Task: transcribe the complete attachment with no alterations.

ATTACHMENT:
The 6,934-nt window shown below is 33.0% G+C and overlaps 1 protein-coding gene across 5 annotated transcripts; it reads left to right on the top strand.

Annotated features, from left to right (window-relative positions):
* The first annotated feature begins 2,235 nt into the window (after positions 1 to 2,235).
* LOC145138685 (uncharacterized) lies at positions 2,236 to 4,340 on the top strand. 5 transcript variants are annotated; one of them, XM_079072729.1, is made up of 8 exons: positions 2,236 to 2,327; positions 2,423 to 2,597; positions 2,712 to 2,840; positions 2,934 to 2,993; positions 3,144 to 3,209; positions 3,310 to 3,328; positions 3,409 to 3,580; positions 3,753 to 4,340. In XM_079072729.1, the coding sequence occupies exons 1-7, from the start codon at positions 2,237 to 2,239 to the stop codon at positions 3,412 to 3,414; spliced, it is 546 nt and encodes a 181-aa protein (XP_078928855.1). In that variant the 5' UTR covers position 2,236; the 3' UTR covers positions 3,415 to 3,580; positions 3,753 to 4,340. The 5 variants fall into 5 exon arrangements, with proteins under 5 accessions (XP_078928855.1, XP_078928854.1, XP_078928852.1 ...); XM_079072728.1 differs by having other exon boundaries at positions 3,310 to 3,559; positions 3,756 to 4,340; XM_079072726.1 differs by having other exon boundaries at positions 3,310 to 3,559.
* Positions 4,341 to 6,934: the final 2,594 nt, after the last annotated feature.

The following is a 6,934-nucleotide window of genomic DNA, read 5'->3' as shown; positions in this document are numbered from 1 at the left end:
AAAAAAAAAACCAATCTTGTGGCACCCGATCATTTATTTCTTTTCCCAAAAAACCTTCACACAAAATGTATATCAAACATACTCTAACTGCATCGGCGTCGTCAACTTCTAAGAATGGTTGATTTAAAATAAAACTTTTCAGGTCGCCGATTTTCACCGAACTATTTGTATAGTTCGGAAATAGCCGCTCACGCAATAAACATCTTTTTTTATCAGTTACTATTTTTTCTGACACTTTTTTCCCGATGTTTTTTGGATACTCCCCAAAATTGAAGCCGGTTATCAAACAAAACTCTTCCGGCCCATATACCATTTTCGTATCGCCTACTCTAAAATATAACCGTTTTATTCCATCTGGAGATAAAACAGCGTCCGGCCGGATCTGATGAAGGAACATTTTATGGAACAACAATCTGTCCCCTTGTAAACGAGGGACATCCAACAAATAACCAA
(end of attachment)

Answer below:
The 6,934-nt window shown below is 33.0% G+C and overlaps 1 protein-coding gene across 5 annotated transcripts; it reads left to right on the top strand.

Annotated features, from left to right (window-relative positions):
* The first annotated feature begins 2,235 nt into the window (after positions 1 to 2,235).
* LOC145138685 (uncharacterized) lies at positions 2,236 to 4,340 on the top strand. 5 transcript variants are annotated; one of them, XM_079072729.1, is made up of 8 exons: positions 2,236 to 2,327; positions 2,423 to 2,597; positions 2,712 to 2,840; positions 2,934 to 2,993; positions 3,144 to 3,209; positions 3,310 to 3,328; positions 3,409 to 3,580; positions 3,753 to 4,340. In XM_079072729.1, the coding sequence occupies exons 1-7, from the start codon at positions 2,237 to 2,239 to the stop codon at positions 3,412 to 3,414; spliced, it is 546 nt and encodes a 181-aa protein (XP_078928855.1). In that variant the 5' UTR covers position 2,236; the 3' UTR covers positions 3,415 to 3,580; positions 3,753 to 4,340. The 5 variants fall into 5 exon arrangements, with proteins under 5 accessions (XP_078928855.1, XP_078928854.1, XP_078928852.1 ...); XM_079072728.1 differs by having other exon boundaries at positions 3,310 to 3,559; positions 3,756 to 4,340; XM_079072726.1 differs by having other exon boundaries at positions 3,310 to 3,559.
* Positions 4,341 to 6,934: the final 2,594 nt, after the last annotated feature.

The following is a 6,934-nucleotide window of genomic DNA, read 5'->3' as shown; positions in this document are numbered from 1 at the left end:
AAAAAAAAAACCAATCTTGTGGCACCCGATCATTTATTTCTTTTCCCAAAAAACCTTCACACAAAATGTATATCAAACATACTCTAACTGCATCGGCGTCGTCAACTTCTAAGAATGGTTGATTTAAAATAAAACTTTTCAGGTCGCCGATTTTCACCGAACTATTTGTATAGTTCGGAAATAGCCGCTCACGCAATAAACATCTTTTTTTATCAGTTACTATTTTTTCTGACACTTTTTTCCCGATGTTTTTTGGATACTCCCCAAAATTGAAGCCGGTTATCAAACAAAACTCTTCCGGCCCATATACCATTTTCGTATCGCCTACTCTAAAATATAACCGTTTTATTCCATCTGGAGATAAAACAGCGTCCGGCCGGATCTGATGAAGGAACATTTTATGGAACAACAATCTGTCCCCTTGTAAACGAGGGACATCCAACAAATAACCAA